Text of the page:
THE SPORTS DOCTOR- Hoping against... For Cubs, 100 years become 101
Elizabeth Kübler-Ross identified five stages of grief: shock and denial, anger, bargaining, depression, and then acceptance and hope. She said these five stages are natural human reactions to all kinds of loss, be it death, divorce, addiction, or separation. I know Ms. Kübler-Ross included baseball on her list.
The tears I shed for sports are few and are usually reserved for movies about Rudy, the 1980 Olympic hockey team, or Lou Gehrig.
Occasionally, I get misty over a particularly touching piece on Real Sports, but I've never actually cried over a real game– until last Saturday night. By the seventh-inning stretch, with the Cubs down 3-0 to the Dodgers, I couldn't hold back the tears.
For some people, sports are frivolous at best and ignorant and childish at worst. These detractors refuse to acknowledge that sports can have profound meaning, can be a reflection of life at its finest or most depraved. Instead, they see sports as indulgent and wasteful. To these cynics I offer my tears.
A baseball season is 162 games, the longest in professional sports. A true baseball fan commits half a year to hope, a hefty investment. Expectations can be low or high, but six months of watching hope live and die demands a sustained emotional expenditure only devoted fans can bear.
Every team claims the most devoted fans, but no doubt the Chicago Cubs take the honor. On September 20 of this year, Leo Hildebrand– who was four years old when the Cubs last won a World Series in 1908– got out of his wheelchair and threw the first pitch at Wrigley Field. Not one fan of any other team has seen 100– no, 101– years of life go by without a Championship.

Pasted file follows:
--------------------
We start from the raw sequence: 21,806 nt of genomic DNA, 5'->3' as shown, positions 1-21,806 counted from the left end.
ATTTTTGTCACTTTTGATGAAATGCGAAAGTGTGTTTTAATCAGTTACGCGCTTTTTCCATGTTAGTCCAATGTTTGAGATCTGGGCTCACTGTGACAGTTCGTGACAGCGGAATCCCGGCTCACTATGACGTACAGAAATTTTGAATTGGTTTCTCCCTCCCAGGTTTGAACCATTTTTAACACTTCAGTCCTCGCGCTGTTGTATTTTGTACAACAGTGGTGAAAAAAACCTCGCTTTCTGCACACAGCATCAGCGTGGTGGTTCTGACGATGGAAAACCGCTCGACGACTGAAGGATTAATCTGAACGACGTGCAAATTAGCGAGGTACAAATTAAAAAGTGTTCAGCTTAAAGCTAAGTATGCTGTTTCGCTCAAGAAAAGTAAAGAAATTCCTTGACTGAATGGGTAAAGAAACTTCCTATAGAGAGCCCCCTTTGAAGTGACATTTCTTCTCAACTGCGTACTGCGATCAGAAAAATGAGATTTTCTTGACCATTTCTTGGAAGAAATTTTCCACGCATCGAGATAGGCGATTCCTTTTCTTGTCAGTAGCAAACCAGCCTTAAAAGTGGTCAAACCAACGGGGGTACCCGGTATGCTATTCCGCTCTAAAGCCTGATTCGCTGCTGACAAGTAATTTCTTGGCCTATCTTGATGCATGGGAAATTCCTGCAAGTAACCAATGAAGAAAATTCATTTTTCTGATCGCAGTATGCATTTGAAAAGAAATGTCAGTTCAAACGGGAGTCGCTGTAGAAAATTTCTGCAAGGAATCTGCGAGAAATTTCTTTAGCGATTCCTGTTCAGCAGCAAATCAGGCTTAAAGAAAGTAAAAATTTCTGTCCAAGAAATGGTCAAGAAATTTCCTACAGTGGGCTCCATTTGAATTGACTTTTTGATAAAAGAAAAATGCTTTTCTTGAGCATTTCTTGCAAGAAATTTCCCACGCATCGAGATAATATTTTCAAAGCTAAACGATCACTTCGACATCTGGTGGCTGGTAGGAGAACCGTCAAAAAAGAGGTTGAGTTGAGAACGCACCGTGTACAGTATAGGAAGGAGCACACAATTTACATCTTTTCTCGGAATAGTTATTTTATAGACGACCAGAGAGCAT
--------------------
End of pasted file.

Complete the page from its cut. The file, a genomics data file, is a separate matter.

For Hildebrand and other Cubs fans, grief is the natural reaction this October. ESPN and Sports Illustrated had tapped the Cubs to win the World Series, and Cubs' fans concurred. This 2008 season, the losing-est team in baseball didn't just deserve to win the Series; it had earned the crown.
This year the Cubs played beautiful baseball. Carlos Zambrano pitched a no-hitter, the team led the National League with 97 wins and 855 runs, and Kerry Wood stayed healthy. The defense was strong, the pitching formidable, the Cubs were scary-good. As each of the 162 games came and went, the fans' hope rose: "Next year is this year" was the mantra.
But hope is a strange thing, dependent on suffering, perseverance, and despair. To hope is to look beyond suffering, to persevere through despair in anticipation of better things. If there's one thing Cubs' fans know, it's despair, the utter despondency and desperation of being the worst team in baseball, the laughingstock, the accursed. To hope, to believe with all one's heart that all that wreckage is past, is to take a very dangerous risk.
There's no reliable way to figure the total number of Cubs' fans, but with satellite television, satellite radio, cable, and the Internet, it's safe to assume that millions of people felt the 101-ton weight of the Dodgers' heel this past Saturday. In a best-of-five-games series, already down two games to L.A., the Cubs had one last chance to fulfill the hope.
In baseball, each game's loss makes way for the next game's victory. Despite all the errors, all the walks, all the home runs given up in the first two games of the Series, the Cubs had a clean slate for game three.
When I cried on Saturday night, I cried for the 10 men left on base. I cried for checked swings, for thrown bats and lost balls. I cried for a team that shouldered not just a 100-year burden, but the immeasurable weight of a million hearts ready to be broken.
And hearts are broken. The Dodgers swept the Cubs, and fans are still in a state of shock and denial. It may take only nine innings for 100 years to become 101, but arriving at the final stage of grief– acceptance and hope– is going to take a lot longer.